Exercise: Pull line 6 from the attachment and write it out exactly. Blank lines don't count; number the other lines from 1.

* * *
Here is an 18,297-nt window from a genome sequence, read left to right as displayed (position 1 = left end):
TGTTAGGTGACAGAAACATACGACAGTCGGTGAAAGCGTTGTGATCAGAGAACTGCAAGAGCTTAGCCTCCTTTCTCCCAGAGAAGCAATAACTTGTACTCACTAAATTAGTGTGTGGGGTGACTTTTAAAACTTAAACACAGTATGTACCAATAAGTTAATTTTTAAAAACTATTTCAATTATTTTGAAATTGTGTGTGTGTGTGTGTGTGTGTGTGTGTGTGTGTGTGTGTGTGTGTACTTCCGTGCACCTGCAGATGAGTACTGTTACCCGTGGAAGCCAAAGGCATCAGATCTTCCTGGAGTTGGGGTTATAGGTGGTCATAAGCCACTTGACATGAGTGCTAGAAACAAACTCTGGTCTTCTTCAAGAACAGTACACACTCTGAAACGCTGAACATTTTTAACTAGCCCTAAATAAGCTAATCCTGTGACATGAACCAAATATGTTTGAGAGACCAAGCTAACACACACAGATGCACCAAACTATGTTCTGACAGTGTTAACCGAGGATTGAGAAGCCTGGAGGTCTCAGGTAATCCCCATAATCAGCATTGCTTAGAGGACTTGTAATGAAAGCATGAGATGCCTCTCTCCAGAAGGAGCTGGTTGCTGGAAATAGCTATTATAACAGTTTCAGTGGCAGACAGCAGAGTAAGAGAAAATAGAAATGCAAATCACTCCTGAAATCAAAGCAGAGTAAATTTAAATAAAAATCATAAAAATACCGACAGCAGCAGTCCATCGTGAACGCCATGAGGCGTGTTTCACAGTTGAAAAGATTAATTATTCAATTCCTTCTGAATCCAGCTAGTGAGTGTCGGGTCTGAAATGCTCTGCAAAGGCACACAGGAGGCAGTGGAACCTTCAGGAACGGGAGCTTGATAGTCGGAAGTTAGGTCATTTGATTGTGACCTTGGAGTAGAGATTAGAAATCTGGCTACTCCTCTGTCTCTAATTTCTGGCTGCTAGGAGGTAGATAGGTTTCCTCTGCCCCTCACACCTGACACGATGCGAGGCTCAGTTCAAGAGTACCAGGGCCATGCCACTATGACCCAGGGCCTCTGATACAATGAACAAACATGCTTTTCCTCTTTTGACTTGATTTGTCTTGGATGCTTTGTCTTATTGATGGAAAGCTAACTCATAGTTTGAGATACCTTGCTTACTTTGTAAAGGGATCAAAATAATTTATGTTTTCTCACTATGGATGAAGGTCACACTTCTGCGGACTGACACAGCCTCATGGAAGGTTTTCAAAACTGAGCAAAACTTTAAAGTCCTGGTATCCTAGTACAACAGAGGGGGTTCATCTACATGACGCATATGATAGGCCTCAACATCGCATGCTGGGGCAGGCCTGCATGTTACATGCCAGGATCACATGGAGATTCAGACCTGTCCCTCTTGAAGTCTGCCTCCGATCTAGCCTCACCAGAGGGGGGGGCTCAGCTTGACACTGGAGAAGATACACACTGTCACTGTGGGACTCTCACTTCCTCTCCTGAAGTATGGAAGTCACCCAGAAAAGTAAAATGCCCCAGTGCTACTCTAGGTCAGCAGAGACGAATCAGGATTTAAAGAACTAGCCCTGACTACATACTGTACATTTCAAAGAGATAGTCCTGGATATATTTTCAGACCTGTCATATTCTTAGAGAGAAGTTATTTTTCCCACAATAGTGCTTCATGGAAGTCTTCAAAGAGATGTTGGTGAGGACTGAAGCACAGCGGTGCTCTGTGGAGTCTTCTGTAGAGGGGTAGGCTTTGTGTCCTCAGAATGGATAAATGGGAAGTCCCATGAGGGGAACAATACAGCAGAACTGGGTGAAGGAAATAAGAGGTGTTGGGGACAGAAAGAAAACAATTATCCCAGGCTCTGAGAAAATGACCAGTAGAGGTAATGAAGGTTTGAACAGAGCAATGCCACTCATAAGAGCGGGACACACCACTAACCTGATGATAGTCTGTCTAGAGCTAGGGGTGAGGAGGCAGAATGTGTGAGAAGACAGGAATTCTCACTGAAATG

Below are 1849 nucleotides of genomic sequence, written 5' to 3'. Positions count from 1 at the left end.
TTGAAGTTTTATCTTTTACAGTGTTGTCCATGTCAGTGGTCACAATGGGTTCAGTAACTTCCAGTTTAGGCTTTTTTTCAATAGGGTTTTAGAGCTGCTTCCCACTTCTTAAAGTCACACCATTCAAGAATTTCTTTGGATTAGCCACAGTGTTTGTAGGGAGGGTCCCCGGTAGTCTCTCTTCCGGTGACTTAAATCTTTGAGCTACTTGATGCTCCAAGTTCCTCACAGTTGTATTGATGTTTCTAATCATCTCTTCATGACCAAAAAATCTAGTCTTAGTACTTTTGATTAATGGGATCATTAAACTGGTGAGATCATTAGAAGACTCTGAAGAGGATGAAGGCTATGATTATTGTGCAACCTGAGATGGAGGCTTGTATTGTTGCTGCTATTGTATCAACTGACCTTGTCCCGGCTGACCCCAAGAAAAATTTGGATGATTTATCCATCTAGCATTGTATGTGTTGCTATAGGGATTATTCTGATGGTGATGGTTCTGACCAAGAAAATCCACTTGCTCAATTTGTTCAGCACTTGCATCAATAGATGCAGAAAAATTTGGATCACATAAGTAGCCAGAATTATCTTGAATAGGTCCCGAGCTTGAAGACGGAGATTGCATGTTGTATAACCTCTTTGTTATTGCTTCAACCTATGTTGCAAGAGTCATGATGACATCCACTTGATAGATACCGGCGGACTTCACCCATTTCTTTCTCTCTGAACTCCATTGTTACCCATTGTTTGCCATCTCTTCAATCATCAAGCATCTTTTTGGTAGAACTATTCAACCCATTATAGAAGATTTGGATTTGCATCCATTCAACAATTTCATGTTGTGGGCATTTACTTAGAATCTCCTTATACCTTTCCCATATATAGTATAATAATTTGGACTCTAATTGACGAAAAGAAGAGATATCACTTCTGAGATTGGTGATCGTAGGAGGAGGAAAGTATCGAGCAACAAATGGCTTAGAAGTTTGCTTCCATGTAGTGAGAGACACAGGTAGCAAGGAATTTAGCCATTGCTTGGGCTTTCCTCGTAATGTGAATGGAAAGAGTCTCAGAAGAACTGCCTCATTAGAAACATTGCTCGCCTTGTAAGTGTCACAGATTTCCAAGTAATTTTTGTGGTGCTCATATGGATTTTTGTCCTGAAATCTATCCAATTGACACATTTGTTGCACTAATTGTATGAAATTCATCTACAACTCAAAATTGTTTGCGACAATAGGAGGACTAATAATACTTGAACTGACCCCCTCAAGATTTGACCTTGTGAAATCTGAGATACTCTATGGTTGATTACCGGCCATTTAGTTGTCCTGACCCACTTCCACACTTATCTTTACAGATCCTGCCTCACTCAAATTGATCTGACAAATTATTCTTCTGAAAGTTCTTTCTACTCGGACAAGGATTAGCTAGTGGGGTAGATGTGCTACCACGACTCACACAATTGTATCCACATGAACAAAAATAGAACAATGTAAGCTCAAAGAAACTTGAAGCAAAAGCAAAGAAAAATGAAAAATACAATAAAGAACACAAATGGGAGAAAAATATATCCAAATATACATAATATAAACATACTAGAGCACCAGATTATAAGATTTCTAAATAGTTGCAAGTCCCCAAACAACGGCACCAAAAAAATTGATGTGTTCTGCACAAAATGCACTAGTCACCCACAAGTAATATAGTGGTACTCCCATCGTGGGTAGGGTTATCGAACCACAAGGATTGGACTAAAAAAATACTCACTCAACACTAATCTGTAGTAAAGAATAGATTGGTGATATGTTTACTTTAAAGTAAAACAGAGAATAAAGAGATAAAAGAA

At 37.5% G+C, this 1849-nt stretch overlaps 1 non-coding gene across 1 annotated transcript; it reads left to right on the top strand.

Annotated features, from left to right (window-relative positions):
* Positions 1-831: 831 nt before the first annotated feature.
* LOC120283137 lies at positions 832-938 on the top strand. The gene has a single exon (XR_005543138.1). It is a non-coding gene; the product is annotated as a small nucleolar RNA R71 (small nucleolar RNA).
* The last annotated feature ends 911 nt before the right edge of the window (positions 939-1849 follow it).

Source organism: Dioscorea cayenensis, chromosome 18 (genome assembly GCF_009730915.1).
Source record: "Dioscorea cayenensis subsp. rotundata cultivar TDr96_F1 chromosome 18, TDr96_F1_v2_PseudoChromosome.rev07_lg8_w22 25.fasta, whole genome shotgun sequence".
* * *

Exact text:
Annotated features, from left to right (window-relative positions):